Monday, May 3, 2010

Book Review: Pride and Prejudice

Once upon a time I was 14 or 15 and, apparently, dumb.  Always reading, adolescent Andrea decided that several years ago that one day was the day to tackle Jane Austen.  And where do you start when  you decide to tackle Jane Austen?  With Pride and Prejudice of course.


Well, let me tell you.  Adolescent Andrea was not ready for Pride and Prejudice.  Not even close.  I didn't like it.  I thought the sentences were long and confusing.  I felt like nothing happened in the book and I didn't get whatever was happening between Elizabeth and Mr. Darcy.  

But there was hope for me yet! The first time I read it I left all of these dopey comments in the margin about how "wonderfully romantic" (I know - I'm rolling my eyes too) parts of the book were (I guess I'd thought that I would re-read it some day and think that adolescent Andrea was a wonderfully astute individual - wrong-o).


A couple of weeks ago I had just finished a book and was looking for something else to read.  My paperback copy of Pride and Prejudice caught my eye and I decided to give it another shot.  I am so glad that I did!


My entire opinion of the book changed...it was a complete 180.  I discovered that it really is a beautiful love story.  And its funny (who knew, people in the 1800's liked to laugh too)!  The characterization is rich and well-rounded.  The book is a little slower than I usually read, but its not slow in a bad way.  Its a delicate, delicious slowness.  The slowly developing plot allows us to get to know the characters.  Austen wants us to get to know her characters, after all she spends a lot of time developing them and their relationships, making them real and tangible human beings.  

I think everyone knows the basic story of Pride and Prejudice.  Its been adapted to film a bunch of times including one a few years ago starring Kiera Knightly as Elizabeth.  Usually I think Kiera Knightly looks more than a lot like a mummified corpse, but I think she's actually pretty as Miss Bennett.




 

Personally, my favorite adaptation is You've Got Mail.  Modern, with a little twist.  And Meg Ryan's hair was so cute!



Sure the sentences are still long, but this time they weren't so complicated.  Being an English major will open your eyes to literature of world - good, bad, life changing, and absolutely incredibly boring.  Nothing will make you appreciate a "long" 10-12 line Austen sentence quite like a three page Woolfe sentence.  For real.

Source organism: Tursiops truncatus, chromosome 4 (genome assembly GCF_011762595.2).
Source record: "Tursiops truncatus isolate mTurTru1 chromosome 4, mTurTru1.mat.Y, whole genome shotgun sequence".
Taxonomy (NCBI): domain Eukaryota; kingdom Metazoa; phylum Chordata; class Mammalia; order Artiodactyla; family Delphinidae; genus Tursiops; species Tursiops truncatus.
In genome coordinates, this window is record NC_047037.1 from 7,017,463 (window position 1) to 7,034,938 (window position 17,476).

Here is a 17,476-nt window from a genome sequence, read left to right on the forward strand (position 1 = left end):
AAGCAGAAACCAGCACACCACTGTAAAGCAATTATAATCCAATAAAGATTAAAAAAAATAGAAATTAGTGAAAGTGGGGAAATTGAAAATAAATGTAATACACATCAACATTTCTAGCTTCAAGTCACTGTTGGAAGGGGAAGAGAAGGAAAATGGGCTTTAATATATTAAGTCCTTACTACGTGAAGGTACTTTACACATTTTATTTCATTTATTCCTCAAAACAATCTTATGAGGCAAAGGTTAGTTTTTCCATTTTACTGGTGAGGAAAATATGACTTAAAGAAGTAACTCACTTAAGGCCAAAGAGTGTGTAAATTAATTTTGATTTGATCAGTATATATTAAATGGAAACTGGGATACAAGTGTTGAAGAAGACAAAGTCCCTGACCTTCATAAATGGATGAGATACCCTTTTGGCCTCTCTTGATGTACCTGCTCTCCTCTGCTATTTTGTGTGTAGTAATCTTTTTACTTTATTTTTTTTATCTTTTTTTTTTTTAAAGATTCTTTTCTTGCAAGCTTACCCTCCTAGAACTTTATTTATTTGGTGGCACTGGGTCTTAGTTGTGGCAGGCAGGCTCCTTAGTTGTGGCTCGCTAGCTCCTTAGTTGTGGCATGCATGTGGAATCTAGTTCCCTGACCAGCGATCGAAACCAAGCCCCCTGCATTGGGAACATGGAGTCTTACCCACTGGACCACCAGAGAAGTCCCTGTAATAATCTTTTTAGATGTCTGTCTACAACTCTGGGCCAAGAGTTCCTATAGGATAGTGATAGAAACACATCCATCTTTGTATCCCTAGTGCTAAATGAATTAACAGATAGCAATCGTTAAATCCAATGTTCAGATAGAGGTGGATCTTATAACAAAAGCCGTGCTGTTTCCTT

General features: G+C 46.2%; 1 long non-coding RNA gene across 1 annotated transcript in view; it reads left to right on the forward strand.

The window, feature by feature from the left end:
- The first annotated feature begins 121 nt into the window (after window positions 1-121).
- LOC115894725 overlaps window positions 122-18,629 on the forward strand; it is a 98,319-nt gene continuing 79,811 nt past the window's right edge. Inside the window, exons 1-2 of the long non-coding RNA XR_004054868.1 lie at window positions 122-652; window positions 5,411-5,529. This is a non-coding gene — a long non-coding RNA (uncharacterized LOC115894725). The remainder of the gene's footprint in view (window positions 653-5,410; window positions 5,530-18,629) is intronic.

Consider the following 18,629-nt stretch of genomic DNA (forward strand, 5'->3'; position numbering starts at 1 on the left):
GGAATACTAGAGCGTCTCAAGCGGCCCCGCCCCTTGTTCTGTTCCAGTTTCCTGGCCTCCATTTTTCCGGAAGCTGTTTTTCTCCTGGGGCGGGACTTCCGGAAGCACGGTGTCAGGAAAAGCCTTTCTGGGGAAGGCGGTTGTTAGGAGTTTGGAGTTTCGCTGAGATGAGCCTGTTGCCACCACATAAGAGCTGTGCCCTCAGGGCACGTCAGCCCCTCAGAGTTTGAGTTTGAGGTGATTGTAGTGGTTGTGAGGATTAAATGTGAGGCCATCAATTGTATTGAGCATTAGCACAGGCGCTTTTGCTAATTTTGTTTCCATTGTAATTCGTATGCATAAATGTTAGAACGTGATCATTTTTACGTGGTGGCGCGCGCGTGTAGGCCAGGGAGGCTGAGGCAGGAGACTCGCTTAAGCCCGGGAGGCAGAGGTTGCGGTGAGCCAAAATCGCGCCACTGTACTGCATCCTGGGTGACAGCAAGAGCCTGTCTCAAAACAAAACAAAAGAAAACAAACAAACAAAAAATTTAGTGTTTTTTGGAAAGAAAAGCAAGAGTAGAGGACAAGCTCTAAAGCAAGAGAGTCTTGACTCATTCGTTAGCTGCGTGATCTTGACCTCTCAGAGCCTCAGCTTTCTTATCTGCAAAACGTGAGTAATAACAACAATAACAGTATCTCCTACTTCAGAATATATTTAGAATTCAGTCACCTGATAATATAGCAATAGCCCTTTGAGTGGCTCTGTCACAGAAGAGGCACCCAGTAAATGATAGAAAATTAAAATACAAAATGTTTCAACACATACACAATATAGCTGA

For anyone who hasn't taken a college level English class they go something like this: sign up for class that covers a huge amount of literature (19th Century Poetry and Prose for example), read, read, read, talk, talk, talk, professor talks more, gets behind on syllabus, still encouraged to read with syllabus even though you won't be talking about it for another week or so, stuffed gets crammed in/pushed out, novels presented at the end,  so Austen gets rushed through in 2 classes right before the final.  Sounds like fun, right?  Sounds like extra fun when you think that this is going on simultaneously in ALL of your classes, right?

I guess what I'm trying to say is that I don't think Austen had enough of a place in my college syllabus and I don't think I read her with an open mind before.  Maybe I wouldn't have been so vehemently anti-Austen if I hadn't read it in the only English class I ever took that I actually hated.  Maybe I would have liked it if we had had some more time to read it.  Maybe I would have liked it if I actually had some time to actually read the friggin book.  It wasn't fair ( poor Jane, I hope she forgives me)!  

I went into Austen with some pre-conceived notions of how she should be, rather than accepting her at face value.  I never think its a good idea to start reading a book for the first time with a lot of ideas of how it should be.  Its almost always a bad idea.  But I've done it.  A lot.  And, in this case, its kept me away from a wonderful author for a long time.  


So if there is a book on your shelf that you've been avoiding, give it a shot (or another shot) - you might be pleasantly surprised.  And if that book is Pride and Prejudice, I know it won't disappoint!

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